“The revolution will not be televised,” rapped African-American poet and musician Gil Scott-Heron in 1971. “The revolution was televised,” boasted North African youths in 2011 after the Arab Spring revolts were driven on by coverage from Al Jazeera and other international networks. Of course, social networks played their part too. “The revolution was tweeted,” some might claim.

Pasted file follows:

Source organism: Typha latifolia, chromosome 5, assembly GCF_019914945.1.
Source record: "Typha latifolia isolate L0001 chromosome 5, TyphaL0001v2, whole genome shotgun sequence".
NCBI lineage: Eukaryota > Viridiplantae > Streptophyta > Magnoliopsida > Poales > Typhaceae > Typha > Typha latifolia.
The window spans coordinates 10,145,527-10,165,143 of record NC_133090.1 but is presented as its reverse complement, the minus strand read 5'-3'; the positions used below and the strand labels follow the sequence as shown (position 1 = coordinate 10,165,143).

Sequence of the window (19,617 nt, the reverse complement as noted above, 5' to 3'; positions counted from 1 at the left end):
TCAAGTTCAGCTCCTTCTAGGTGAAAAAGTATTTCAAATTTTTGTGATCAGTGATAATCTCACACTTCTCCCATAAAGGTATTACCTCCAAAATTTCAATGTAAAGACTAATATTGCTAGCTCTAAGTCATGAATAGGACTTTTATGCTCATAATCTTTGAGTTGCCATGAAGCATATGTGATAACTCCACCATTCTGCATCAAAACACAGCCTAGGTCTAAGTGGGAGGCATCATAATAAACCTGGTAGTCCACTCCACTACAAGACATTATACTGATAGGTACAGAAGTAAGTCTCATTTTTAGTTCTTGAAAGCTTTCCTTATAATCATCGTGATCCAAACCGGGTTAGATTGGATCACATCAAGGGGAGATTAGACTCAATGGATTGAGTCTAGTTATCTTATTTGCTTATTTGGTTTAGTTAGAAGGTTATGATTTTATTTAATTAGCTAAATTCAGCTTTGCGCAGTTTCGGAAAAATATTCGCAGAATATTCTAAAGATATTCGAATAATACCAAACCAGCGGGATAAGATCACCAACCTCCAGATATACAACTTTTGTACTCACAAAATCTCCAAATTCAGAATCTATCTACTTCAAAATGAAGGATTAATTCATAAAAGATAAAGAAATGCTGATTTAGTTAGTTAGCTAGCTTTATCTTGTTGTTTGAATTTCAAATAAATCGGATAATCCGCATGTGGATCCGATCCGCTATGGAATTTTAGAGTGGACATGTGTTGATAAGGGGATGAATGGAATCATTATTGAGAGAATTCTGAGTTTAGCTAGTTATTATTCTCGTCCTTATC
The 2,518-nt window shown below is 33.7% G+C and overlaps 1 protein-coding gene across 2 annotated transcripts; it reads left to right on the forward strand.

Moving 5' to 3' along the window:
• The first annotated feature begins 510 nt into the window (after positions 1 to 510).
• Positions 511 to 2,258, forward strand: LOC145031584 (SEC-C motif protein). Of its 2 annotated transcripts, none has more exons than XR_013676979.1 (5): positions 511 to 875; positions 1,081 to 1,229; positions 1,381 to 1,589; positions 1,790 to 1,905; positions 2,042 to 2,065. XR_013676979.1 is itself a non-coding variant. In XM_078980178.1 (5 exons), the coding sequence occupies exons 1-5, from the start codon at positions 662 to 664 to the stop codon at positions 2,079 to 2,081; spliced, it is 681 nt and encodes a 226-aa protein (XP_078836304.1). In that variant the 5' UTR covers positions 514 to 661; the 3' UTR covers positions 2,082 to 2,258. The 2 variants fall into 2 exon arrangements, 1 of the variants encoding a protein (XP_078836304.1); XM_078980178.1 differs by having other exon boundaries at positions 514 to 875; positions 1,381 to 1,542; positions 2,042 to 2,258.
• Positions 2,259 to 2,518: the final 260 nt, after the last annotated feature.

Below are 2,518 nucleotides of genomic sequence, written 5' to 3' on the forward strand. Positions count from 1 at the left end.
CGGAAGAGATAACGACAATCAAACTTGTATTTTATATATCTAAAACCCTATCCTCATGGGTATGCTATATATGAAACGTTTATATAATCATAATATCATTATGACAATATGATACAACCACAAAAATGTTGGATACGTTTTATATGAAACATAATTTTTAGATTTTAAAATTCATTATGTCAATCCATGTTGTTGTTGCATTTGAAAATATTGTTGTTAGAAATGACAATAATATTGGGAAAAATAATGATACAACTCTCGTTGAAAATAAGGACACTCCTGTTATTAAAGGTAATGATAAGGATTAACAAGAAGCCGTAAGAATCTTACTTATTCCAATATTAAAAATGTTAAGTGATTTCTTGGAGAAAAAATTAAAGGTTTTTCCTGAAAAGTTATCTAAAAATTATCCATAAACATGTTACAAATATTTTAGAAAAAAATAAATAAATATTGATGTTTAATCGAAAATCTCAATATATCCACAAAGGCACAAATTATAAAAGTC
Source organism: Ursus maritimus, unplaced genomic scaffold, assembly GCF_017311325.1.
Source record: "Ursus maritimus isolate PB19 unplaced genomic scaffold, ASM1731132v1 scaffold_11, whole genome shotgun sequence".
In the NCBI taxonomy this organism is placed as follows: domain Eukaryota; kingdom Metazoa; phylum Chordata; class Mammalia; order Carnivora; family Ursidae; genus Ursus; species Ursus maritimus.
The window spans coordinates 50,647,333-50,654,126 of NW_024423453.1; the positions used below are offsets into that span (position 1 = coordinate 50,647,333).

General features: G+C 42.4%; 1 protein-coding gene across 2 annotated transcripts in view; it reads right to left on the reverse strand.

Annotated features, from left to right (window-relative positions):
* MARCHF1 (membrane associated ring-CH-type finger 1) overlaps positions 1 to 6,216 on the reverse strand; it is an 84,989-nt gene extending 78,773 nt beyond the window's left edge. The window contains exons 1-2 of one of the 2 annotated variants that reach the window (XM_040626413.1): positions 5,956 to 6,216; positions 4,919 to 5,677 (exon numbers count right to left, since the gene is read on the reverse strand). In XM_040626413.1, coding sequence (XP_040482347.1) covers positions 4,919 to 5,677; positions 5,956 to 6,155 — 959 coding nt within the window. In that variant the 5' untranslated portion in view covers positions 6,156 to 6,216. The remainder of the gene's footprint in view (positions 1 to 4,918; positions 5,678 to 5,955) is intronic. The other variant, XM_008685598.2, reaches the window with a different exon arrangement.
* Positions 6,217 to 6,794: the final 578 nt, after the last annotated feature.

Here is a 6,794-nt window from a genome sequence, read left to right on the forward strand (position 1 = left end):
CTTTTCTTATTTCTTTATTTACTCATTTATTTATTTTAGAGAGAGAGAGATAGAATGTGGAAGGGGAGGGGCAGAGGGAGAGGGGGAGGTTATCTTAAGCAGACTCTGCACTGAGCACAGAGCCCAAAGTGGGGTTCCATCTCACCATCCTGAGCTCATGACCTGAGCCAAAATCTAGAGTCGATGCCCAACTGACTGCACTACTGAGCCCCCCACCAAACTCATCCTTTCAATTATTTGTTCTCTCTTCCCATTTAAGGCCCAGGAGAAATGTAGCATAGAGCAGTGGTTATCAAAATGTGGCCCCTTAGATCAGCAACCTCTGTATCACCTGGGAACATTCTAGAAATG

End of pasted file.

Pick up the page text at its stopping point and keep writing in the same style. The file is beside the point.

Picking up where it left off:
Although the media may be different, not much has actually changed in the 40 years since Scott-Heron, who died on Friday, left an indelible mark on popular music and popular conscience. In fact, the themes that Scott-Heron touched on in his song are just as relevant today: callous capitalism feeding the discontent of the disadvantaged and disenfranchised. Four decades on, it remains one of the most dominant threats to our democracies and societies.